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The monthly magazine providing news analysis and professional research for the discerning private investor/landlord

Strengthening Consumer Redress in The Housing Market

Adrian Bland, head of commercial real estate at law firm Shakespeare Martineau, comments

The conclusion of a recent consultation by the Government into what courses of redress are available to consumers within the housing market has resulted in a raft of new proposals, aimed at clarifying an already-complicated system. However, do the proposals go far enough in addressing the problem and do they really have simplicity at their heart?

The tragedy of Grenfell Tower has caused consumers and suppliers to be more aware of building safety standards than ever before. Questions such as “Who pays to make housing safer?” have arisen, an increasingly fierce area of dispute. Yet it is not only the disastrous events which cause concern.  

At the other end of the scale, more day-to-day problems such as defective heating or build-up of condensation can cause misery and affect individuals’ health. Therefore, the Homes (Fitness for Human Habitation) Act is an important new law – introduced recently around the time of the consumer redress consultation - which landlords should note. The Act will apply to all new tenancies – including assured shorthold - of under seven years and will imply obligations into residential leases that homes are fit for habitation.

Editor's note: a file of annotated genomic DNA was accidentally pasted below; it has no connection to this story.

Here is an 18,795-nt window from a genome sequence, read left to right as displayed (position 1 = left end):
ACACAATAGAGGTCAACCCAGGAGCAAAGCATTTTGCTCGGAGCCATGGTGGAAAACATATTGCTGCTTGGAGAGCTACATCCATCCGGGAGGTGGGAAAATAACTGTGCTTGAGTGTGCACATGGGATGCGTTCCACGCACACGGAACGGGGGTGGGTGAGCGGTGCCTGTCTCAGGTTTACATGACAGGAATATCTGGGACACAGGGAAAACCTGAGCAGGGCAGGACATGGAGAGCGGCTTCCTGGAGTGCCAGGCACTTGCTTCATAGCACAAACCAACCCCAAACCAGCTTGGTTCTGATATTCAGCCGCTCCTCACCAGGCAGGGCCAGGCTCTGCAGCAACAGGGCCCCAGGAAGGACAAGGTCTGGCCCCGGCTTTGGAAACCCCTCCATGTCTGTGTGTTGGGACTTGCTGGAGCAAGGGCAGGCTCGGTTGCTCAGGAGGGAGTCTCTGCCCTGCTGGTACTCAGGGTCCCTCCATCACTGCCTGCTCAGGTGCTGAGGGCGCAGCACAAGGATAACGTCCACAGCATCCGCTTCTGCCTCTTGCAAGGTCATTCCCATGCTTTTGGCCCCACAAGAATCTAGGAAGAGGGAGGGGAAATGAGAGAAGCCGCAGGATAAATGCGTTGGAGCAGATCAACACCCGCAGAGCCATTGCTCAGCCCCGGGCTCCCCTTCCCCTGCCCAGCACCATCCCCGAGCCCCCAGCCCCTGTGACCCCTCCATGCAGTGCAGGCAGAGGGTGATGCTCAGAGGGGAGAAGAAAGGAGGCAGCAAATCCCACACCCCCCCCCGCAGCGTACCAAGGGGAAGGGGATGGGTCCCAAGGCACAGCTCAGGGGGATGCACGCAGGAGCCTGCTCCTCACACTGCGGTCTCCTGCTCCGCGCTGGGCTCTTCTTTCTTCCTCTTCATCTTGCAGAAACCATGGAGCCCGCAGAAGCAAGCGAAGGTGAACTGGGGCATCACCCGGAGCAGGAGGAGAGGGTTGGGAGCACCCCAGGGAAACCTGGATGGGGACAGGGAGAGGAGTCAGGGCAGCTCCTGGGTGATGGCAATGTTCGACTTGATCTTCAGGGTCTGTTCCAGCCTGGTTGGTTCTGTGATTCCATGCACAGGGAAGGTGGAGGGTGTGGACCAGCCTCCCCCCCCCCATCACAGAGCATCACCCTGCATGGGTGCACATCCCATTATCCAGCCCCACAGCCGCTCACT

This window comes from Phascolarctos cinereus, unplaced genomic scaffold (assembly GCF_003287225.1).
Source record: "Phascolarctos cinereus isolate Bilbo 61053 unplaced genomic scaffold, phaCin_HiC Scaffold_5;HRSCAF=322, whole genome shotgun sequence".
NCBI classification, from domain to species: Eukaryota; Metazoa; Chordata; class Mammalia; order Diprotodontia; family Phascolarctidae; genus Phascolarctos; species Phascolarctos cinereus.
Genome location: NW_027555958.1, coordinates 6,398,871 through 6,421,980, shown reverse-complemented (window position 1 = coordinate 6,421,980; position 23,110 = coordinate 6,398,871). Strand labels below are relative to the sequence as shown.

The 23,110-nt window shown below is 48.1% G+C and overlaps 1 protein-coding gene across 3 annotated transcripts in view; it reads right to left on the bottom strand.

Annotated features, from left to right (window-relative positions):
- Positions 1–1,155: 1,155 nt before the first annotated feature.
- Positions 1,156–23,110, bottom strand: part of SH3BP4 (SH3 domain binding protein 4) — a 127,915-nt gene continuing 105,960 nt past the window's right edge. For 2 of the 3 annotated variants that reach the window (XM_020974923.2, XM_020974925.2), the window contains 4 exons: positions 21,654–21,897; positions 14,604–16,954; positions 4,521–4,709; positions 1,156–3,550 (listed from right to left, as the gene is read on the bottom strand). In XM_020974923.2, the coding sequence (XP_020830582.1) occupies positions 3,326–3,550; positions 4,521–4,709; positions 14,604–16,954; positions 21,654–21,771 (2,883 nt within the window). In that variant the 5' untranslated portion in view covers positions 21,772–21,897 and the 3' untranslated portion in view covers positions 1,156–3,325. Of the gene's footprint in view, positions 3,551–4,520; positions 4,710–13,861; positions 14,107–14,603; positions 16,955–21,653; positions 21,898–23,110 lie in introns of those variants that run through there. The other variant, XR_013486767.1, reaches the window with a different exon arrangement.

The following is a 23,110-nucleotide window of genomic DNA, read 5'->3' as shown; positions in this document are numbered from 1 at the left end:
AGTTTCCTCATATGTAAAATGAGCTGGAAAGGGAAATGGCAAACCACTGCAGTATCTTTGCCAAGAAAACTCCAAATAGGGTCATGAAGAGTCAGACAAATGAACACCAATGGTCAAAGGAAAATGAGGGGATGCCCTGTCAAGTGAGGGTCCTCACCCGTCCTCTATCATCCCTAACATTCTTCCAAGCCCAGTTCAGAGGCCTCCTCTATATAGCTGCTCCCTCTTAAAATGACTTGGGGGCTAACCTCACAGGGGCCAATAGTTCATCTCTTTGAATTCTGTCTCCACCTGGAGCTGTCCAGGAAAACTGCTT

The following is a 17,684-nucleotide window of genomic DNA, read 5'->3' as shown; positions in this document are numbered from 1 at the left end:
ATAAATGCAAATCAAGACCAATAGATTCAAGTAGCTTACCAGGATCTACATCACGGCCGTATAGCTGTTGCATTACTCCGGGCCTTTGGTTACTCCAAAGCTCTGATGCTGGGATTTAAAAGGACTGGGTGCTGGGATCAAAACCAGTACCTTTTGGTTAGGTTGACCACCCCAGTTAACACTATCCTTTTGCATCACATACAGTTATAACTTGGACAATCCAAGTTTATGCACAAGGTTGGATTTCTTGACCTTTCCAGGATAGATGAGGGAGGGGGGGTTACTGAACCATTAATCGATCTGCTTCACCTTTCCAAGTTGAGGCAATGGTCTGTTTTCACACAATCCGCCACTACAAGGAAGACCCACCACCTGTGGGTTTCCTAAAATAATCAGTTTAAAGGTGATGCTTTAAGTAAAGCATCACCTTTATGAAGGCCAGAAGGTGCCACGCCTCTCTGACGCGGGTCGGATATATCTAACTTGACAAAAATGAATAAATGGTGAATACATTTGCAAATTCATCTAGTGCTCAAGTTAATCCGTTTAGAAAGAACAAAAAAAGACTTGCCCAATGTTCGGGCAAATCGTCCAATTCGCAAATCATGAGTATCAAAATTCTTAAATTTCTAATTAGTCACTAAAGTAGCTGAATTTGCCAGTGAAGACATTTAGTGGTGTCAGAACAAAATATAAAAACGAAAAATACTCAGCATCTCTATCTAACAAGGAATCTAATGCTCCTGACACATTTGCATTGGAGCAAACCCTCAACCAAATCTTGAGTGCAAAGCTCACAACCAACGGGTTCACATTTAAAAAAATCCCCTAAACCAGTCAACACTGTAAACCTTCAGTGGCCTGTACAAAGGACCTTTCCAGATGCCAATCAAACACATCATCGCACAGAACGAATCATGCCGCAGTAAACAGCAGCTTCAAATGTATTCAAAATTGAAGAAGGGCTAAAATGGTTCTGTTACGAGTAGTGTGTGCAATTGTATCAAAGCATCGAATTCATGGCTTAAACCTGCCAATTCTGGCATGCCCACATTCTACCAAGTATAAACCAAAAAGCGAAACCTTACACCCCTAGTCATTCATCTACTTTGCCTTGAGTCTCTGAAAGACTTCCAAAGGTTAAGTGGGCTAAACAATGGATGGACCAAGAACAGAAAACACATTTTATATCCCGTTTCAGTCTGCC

Currently, renters do not have a dedicated complaints service to go to when they are unhappy with their home. Under the new redress proposals, the Housing Complaints Resolution Service will be a single point of contact for all housing consumers, both buyers and renters, offering a simplified route to remedies such as repairs and compensation. A catch-all service of this kind could be a powerful solution for consumers and might also help providers - home builders and landlords – if it is done well.  

Yet there is a risk that the service will cover too broad a spectrum of issues to be efficient and effective. From a legislative viewpoint, new laws will also need to be brought forward to close the gaps in redress services. One requirement will be for all private landlords to sign up to a redress scheme: fines of up to £5,000 and stronger sanctions are planned to bring defaulters into line.  

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